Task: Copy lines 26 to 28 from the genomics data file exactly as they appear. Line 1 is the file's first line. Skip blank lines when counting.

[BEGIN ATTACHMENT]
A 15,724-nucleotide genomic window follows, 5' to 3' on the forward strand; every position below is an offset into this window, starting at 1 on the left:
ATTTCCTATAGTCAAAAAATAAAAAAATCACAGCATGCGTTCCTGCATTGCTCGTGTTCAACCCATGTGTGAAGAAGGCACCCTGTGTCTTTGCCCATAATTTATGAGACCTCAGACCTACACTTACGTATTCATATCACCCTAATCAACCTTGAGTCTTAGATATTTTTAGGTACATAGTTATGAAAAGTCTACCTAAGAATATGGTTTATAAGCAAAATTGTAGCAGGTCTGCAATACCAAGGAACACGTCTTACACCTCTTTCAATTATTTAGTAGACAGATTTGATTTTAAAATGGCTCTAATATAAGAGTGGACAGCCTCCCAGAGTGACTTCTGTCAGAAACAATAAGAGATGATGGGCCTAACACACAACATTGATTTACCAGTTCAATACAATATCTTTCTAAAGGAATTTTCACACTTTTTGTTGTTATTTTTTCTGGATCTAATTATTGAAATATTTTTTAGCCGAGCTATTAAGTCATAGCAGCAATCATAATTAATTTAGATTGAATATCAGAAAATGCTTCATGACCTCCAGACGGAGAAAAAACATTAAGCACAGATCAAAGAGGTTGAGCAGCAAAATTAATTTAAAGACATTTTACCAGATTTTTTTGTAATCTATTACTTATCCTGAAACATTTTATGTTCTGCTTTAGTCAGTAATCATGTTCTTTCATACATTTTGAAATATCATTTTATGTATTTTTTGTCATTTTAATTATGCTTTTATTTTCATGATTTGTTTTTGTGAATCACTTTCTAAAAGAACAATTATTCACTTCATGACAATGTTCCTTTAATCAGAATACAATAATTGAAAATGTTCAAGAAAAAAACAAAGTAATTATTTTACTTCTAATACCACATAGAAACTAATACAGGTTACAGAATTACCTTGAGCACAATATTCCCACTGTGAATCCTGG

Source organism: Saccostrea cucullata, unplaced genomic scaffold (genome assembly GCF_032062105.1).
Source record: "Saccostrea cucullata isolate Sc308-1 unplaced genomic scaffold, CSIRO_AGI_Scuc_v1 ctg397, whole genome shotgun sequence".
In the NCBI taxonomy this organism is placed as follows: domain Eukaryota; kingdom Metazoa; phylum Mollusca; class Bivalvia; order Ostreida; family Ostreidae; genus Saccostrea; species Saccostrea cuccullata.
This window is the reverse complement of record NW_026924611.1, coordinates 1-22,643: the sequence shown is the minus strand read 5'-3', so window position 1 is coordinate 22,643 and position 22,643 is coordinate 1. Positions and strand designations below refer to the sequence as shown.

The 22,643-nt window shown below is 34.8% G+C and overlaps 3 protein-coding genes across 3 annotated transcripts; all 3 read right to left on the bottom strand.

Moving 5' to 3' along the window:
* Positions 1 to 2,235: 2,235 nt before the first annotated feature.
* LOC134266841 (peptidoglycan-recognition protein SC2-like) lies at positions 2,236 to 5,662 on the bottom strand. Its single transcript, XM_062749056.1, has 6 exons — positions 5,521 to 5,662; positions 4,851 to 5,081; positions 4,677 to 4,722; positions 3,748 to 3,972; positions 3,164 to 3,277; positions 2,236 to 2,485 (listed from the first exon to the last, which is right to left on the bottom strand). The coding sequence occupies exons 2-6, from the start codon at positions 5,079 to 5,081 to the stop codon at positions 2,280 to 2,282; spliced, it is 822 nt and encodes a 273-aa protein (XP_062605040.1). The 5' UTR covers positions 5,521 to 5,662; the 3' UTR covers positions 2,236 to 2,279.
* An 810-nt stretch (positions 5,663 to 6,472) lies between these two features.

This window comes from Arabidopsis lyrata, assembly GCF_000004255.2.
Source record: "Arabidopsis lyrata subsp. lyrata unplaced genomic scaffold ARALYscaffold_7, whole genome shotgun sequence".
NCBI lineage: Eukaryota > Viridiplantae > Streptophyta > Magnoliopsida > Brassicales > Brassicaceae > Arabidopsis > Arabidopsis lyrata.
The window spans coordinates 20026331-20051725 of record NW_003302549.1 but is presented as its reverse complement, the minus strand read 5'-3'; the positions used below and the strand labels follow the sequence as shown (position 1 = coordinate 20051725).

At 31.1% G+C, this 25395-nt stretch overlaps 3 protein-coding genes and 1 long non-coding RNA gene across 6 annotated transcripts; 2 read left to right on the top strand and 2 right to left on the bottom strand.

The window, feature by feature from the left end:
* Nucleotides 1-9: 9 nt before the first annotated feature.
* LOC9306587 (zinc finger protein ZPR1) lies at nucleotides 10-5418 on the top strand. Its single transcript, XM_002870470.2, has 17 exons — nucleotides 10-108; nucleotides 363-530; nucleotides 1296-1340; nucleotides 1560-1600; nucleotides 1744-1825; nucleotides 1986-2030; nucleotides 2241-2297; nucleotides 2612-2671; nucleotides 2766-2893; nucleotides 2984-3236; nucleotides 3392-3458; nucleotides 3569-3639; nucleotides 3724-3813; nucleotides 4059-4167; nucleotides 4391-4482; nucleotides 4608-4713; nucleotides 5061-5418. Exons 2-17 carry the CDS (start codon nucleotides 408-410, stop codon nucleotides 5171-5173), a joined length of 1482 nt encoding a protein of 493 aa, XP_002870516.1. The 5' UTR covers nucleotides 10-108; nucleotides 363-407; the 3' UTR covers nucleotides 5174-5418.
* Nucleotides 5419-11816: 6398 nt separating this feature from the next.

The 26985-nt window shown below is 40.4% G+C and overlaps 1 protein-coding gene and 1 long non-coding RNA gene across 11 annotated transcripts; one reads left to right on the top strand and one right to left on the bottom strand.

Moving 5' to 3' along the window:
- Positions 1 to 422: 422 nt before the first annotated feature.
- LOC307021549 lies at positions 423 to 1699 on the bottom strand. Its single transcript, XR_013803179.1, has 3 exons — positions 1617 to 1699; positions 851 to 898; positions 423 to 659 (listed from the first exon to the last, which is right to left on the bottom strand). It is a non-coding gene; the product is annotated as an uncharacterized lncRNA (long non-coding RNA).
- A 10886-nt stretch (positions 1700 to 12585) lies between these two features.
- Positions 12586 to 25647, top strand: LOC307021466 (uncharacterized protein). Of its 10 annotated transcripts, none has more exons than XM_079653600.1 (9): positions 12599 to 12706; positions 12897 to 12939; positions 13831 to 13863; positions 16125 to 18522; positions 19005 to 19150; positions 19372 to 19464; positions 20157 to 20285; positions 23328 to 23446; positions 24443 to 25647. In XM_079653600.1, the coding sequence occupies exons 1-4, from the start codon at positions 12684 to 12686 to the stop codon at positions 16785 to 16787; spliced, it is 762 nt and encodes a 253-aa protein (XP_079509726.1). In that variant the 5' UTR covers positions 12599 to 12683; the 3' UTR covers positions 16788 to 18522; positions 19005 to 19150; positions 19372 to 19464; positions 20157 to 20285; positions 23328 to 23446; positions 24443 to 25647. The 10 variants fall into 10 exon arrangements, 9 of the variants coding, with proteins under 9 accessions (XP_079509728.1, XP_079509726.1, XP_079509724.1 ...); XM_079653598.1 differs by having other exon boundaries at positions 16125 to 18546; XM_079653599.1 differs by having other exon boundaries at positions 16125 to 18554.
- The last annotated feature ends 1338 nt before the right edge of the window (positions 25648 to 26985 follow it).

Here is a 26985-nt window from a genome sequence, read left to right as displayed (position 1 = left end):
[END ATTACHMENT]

- Positions 12586 to 25647, top strand: LOC307021466 (uncharacterized protein). Of its 10 annotated transcripts, none has more exons than XM_079653600.1 (9): positions 12599 to 12706; positions 12897 to 12939; positions 13831 to 13863; positions 16125 to 18522; positions 19005 to 19150; positions 19372 to 19464; positions 20157 to 20285; positions 23328 to 23446; positions 24443 to 25647. In XM_079653600.1, the coding sequence occupies exons 1-4, from the start codon at positions 12684 to 12686 to the stop codon at positions 16785 to 16787; spliced, it is 762 nt and encodes a 253-aa protein (XP_079509726.1). In that variant the 5' UTR covers positions 12599 to 12683; the 3' UTR covers positions 16788 to 18522; positions 19005 to 19150; positions 19372 to 19464; positions 20157 to 20285; positions 23328 to 23446; positions 24443 to 25647. The 10 variants fall into 10 exon arrangements, 9 of the variants coding, with proteins under 9 accessions (XP_079509728.1, XP_079509726.1, XP_079509724.1 ...); XM_079653598.1 differs by having other exon boundaries at positions 16125 to 18546; XM_079653599.1 differs by having other exon boundaries at positions 16125 to 18554.
- The last annotated feature ends 1338 nt before the right edge of the window (positions 25648 to 26985 follow it).

Here is a 26985-nt window from a genome sequence, read left to right as displayed (position 1 = left end):